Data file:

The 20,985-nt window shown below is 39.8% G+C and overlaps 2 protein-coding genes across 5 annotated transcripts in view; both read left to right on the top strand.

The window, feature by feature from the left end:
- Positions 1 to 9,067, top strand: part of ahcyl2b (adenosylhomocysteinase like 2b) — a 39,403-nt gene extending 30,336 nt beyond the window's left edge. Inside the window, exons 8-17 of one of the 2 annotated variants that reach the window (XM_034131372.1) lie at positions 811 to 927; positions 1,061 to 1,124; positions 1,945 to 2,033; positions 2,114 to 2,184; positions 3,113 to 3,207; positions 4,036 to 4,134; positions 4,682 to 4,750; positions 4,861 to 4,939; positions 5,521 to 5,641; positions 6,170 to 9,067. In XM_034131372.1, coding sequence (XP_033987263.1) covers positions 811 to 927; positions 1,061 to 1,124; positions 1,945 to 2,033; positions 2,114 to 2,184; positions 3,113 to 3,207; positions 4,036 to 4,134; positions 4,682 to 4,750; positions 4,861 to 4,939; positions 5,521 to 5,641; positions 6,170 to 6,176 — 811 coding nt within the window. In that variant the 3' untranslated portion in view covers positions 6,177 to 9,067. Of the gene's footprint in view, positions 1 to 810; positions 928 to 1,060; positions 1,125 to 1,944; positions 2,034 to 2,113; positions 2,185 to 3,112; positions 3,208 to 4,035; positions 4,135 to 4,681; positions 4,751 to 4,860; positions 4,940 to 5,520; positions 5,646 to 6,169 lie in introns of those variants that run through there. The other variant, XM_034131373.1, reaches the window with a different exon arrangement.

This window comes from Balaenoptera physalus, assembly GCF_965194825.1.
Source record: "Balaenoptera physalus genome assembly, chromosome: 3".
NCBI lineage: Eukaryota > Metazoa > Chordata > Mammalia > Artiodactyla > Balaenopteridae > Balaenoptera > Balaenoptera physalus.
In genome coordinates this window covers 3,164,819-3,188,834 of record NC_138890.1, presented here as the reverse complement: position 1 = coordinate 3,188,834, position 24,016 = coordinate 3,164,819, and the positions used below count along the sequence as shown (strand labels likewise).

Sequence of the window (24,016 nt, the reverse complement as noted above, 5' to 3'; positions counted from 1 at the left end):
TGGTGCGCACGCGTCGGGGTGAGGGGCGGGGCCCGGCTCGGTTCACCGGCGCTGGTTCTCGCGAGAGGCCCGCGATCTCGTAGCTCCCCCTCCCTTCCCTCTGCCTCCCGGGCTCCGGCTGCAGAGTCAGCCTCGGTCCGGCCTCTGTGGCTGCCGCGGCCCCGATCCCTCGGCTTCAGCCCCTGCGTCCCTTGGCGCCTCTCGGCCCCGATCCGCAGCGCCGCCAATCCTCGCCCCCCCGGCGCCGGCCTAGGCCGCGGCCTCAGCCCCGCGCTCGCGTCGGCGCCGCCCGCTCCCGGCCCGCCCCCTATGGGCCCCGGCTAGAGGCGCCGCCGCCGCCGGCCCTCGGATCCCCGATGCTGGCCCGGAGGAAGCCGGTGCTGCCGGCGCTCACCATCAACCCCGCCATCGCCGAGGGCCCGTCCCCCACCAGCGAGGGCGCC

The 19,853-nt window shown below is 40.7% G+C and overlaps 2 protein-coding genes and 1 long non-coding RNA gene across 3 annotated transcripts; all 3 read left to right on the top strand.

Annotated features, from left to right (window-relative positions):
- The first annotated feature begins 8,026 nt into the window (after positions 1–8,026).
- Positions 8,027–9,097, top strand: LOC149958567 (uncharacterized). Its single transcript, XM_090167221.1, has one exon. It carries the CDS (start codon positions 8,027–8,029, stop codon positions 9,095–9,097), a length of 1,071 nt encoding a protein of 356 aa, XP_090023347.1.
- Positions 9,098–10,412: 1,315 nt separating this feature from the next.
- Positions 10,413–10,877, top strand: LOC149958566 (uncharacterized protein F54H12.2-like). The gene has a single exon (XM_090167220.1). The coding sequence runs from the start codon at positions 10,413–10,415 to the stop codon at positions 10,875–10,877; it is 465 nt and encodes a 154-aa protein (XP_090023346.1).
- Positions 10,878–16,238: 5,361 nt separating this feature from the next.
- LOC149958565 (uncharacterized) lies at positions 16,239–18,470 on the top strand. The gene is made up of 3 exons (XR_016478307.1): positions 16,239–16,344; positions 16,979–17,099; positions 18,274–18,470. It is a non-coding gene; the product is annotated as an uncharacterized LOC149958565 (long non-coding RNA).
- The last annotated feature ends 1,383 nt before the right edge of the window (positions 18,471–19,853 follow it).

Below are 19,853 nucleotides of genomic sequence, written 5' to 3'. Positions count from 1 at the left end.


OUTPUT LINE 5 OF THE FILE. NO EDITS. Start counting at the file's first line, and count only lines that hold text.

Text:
Source record: "Balaenoptera physalus genome assembly, chromosome: 3".